Just posting to say I am sorry for you.  I guess you can figure worst case is $0 cost basis, and then find whatever you can and use it - so long as it's worth your time finding it.

 I'm surprised that your sorry for me, I would think many people have this problem. And most worse than me, because I had a just middleclass income most of my life, so I could tax defer most of my savings, high wage earners don't have quite as good of a chance to do that.
  That said about 35% of my stock market funds are in NON-tax derferred accounts.
 Even with that, I have a thread started that is "Can I have too much in Tax deferred accounts"
 With the major problem being RMDs, putting you in a higher tax bracket.

jim555

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For after tax accounts I don't reinvest dividends since I don't want to track basis for each purchase.

BTDretire

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 I may have overblown this situation. I have been poking around in my Vanguard account and find they have Cost Basis and Total Gain/Loss for the funds in my account.
 The only thing I can't find is, does this start with the first deposit I made into the account.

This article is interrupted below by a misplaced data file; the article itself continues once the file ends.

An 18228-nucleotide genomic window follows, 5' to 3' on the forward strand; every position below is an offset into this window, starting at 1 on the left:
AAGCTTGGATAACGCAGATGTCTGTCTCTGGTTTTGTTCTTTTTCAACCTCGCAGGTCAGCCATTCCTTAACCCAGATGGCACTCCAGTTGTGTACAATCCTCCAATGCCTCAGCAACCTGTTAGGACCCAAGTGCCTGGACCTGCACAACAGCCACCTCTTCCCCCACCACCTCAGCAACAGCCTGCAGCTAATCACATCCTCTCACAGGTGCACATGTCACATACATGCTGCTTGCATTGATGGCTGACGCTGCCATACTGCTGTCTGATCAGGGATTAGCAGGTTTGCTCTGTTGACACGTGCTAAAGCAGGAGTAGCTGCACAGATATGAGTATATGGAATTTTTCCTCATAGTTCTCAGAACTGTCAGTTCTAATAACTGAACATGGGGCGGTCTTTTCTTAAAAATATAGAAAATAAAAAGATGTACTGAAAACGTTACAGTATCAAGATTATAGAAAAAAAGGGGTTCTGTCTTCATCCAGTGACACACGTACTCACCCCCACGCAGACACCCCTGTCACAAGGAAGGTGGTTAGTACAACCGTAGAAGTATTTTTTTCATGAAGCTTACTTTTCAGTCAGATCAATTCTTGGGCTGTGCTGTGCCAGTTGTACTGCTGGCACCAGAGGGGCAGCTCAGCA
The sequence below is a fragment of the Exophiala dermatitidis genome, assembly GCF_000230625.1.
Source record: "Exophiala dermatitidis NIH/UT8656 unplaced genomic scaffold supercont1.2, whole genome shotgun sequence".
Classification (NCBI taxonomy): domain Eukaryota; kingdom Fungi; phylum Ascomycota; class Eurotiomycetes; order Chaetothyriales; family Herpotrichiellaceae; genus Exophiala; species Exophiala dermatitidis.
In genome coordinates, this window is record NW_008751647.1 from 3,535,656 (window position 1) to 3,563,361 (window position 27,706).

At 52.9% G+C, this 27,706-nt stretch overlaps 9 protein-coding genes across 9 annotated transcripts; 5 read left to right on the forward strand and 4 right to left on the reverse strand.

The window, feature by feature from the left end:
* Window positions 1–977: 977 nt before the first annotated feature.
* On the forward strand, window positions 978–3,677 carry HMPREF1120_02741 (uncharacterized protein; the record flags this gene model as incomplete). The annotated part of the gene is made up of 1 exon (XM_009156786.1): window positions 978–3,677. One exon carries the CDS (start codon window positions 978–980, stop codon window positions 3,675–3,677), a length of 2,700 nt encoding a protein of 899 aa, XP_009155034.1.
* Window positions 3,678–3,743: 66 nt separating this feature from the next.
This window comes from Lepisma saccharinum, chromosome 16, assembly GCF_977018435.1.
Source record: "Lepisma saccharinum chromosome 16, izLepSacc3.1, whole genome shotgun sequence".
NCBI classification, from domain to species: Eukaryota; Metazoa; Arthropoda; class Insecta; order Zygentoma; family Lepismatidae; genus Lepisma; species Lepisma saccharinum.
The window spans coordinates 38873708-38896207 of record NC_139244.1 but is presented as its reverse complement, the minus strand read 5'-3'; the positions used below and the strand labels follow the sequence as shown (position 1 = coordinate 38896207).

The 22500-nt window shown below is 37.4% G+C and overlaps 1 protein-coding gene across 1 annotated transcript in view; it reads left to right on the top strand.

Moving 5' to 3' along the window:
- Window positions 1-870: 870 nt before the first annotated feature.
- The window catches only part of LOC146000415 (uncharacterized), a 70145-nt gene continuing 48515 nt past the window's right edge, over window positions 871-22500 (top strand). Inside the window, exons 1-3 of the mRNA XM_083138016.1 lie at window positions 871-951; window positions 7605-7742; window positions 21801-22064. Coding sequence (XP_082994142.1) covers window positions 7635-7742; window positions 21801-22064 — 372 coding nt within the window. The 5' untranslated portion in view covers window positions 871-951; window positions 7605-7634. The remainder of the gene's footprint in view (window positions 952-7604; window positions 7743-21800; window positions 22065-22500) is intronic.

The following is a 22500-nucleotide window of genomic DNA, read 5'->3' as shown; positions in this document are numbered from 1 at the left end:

I'm a little surprised to see the account is about 1/2 cost basis and 1/2 gains.
Really need to find how far they go back with data.
 But I'm now thinking I don't have to pull out and calculate anything. It's been done by Vanguard.
« Last Edit: January 07, 2018, 09:05:55 AM by BTDretire »

markbike528CBX

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BTDretire:   When the last tax bill was threatening to make FIFO First-In-First-Out the rule, I was a bit worried for my pre2012 holdings ( almost all of them). Vanguard has average cost basis ie sum of costs / # of shares.

Finances_With_Purpose

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I like my tax-deferred accounts even more after reading this post.

Wow, what a headache.  And what a trip back to (and reminder of) the pre-digital world. 

Just posting to say I am sorry for you.  I guess you can figure worst case is $0 cost basis, and then find whatever you can and use it - so long as it's worth your time finding it.

 I'm surprised that your sorry for me, I would think many people have this problem. And most worse than me, because I had a just middleclass income most of my life, so I could tax defer most of my savings, high wage earners don't have quite as good of a chance to do that.
  That said about 35% of my stock market funds are in NON-tax derferred accounts.
 Even with that, I have a thread started that is "Can I have too much in Tax deferred accounts"
 With the major problem being RMDs, putting you in a higher tax bracket.

I sympathize, in a really I-hate-paperwork-and-find-it-life-draining way.  But yeah, it's hard to feel as sorry for you as for folks who're haunted by a lifetime of poor decisions, or tragedies, as opposed to your paperwork hell.  (But I really do hate paperwork.  And taxes are never fun anyway.) 

Glad you found more info.